Two Poems


by Jordan Cutler-Tietjen


Past security
I fumble with what I own
Which was so comfortable in the buckets
Who cycle belonging and belonging
Through a black box.
So that I can string my belt around myself
I clutch my passport between my teeth.

Passage is passé, access is rarely carnal
In my life. You can read this
In my plaque portrait, how tasty
And brutal this blue book is.
How rude when stamps become food
For my movement and I don’t eat them.

The passport is most like a knife
I feel that is a villain
Like myself. So as a cannibal
I am in A
then B always
I am a black box of belongings.
Everywhere I’ve been
Is in my mouth
For some time.
I swallow, I should die.
I swallow, I stay how I am where I am.



There are two directions to look: up and out.
The arced impressions of scales
teaching water where to drip,
warm weather dynamic stalactites
reminding me to think vertically.

Recently I’ve been imagining all my ancestors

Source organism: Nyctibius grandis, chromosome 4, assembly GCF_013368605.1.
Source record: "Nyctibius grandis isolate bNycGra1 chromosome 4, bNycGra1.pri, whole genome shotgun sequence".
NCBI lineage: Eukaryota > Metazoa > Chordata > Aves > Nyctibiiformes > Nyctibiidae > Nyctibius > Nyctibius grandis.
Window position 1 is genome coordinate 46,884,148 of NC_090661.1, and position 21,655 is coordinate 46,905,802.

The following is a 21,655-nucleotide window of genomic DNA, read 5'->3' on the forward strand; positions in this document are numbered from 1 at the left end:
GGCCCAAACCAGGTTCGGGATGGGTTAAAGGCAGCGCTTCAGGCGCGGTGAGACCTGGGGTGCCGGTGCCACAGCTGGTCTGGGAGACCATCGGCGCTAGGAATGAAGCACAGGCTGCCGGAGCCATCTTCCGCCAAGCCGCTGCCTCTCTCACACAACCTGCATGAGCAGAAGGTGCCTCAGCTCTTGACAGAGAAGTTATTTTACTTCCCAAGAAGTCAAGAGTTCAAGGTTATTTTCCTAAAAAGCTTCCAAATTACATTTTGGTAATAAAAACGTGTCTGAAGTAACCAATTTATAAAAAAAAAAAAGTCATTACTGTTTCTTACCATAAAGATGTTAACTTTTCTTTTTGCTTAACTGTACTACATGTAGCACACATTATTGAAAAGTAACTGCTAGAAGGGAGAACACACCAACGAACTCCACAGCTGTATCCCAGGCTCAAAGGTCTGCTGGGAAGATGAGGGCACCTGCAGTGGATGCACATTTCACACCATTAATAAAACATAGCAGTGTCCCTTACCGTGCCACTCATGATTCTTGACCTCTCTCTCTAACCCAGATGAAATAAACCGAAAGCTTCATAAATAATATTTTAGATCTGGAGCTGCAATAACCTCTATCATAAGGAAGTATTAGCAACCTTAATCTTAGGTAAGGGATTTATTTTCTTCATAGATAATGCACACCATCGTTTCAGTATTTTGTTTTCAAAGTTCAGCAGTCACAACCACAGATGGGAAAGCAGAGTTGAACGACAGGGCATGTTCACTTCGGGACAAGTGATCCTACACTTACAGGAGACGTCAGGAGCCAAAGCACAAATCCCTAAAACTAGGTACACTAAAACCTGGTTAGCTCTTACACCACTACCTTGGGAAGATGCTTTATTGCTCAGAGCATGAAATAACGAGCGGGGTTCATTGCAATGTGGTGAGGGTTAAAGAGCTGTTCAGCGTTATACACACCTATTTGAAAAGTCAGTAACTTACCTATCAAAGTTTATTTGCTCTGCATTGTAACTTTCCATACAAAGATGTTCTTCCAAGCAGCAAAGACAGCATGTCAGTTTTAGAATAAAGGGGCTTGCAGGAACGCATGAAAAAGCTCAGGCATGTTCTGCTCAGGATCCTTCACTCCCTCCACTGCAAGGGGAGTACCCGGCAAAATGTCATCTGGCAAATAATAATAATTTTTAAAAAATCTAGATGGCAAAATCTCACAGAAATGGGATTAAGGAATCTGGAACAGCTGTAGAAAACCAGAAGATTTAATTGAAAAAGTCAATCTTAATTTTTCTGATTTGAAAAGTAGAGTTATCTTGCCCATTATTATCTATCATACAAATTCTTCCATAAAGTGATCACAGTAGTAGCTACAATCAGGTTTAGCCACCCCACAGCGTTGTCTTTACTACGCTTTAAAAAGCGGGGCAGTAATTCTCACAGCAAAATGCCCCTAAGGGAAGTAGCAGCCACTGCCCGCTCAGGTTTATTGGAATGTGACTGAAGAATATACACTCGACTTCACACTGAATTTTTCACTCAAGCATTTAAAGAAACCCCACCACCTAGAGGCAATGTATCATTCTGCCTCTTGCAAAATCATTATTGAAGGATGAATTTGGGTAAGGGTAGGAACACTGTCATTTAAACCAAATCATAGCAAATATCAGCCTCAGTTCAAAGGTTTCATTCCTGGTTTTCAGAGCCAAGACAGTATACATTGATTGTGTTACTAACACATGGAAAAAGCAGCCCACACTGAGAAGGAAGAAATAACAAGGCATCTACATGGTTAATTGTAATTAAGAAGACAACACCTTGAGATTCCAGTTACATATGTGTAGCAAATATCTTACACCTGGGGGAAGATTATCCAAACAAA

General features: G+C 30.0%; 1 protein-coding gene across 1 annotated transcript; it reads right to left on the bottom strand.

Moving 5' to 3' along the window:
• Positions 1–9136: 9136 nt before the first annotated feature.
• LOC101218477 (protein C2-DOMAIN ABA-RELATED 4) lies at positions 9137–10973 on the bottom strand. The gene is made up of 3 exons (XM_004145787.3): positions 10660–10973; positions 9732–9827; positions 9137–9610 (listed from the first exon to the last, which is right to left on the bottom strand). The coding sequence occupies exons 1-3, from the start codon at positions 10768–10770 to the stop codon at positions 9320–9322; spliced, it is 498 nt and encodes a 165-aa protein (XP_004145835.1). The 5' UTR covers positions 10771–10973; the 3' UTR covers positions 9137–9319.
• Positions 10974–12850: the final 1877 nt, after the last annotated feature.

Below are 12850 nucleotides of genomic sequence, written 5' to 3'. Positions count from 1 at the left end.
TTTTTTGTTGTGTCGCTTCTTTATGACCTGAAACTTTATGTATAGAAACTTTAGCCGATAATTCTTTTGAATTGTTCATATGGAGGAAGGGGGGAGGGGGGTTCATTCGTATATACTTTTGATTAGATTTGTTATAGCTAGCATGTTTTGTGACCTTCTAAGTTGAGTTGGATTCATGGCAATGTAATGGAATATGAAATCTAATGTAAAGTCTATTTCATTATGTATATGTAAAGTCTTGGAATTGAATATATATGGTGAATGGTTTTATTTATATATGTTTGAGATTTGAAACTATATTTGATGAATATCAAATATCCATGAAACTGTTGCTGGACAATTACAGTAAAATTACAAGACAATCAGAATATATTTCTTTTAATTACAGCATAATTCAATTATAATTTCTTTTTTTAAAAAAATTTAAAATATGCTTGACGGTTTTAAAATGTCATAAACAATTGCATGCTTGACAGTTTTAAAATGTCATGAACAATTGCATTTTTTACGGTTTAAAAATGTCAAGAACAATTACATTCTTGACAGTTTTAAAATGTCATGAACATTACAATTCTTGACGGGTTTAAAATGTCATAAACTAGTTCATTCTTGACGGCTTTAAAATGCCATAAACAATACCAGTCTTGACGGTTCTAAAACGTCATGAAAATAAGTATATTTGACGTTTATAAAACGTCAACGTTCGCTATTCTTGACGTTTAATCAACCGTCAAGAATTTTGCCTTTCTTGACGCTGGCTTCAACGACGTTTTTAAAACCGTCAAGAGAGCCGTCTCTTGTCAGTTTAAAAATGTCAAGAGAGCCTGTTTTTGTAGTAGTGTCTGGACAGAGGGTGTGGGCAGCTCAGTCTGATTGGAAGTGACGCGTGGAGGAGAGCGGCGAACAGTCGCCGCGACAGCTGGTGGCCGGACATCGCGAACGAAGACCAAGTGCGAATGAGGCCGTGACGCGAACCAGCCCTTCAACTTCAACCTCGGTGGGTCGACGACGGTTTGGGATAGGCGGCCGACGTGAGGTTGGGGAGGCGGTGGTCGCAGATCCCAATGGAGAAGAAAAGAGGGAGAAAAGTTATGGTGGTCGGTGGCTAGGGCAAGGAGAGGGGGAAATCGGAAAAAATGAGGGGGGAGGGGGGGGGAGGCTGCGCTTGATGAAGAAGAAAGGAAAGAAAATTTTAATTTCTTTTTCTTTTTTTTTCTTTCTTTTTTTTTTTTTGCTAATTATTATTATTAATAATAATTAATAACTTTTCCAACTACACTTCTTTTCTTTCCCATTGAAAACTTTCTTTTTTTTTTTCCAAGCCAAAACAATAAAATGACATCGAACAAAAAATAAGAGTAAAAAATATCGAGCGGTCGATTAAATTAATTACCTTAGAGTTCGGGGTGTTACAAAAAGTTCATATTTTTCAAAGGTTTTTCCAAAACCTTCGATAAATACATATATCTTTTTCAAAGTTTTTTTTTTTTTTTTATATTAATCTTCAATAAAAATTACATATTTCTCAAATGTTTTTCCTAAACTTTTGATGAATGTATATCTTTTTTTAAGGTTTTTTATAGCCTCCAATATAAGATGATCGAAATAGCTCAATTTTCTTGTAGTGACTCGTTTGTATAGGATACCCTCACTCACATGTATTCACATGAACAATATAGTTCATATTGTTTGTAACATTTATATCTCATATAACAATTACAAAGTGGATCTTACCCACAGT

as a column of glass extending forever upwards
from my head wherever I go. It’s emotional.

He may have stood right here: so inspired
by the outline of the opening onto the Atlantic
he forced the Pangae landmass apart to realize
the shape of Africa in its image. He went on to
fight Atlas, escape servitude to the sky.

I feel a responsibility to the column. I owe it
so much. I worry that it is a conflation of lives
but it is so beautiful above me. Not heavy
but present and listening, conducting heat.

Amazigh Berbers carved out arcs from the ceiling
because they were making wheels. The rock
a record of their motion. Dynamic it too is dripping
as we bustle in and out of it and feel like we’re
discovering something. So much might be above, around us.

23&Me said I share my maternal haplogroup with Berbers:
I don’t know what U5b1b1 means but I can imagine
that code drifting up my column in turbulent air.
I watch it lift up from my hair lying on my back
and float past lives ever closer to the the wheel-arcs.

Hercules is a half-circle. A shape is just that.
The code hits the stone, softens, drips onto my face.


Jordan Cutler-Tietjen is a junior in Jonathan Edwards College. Contact him at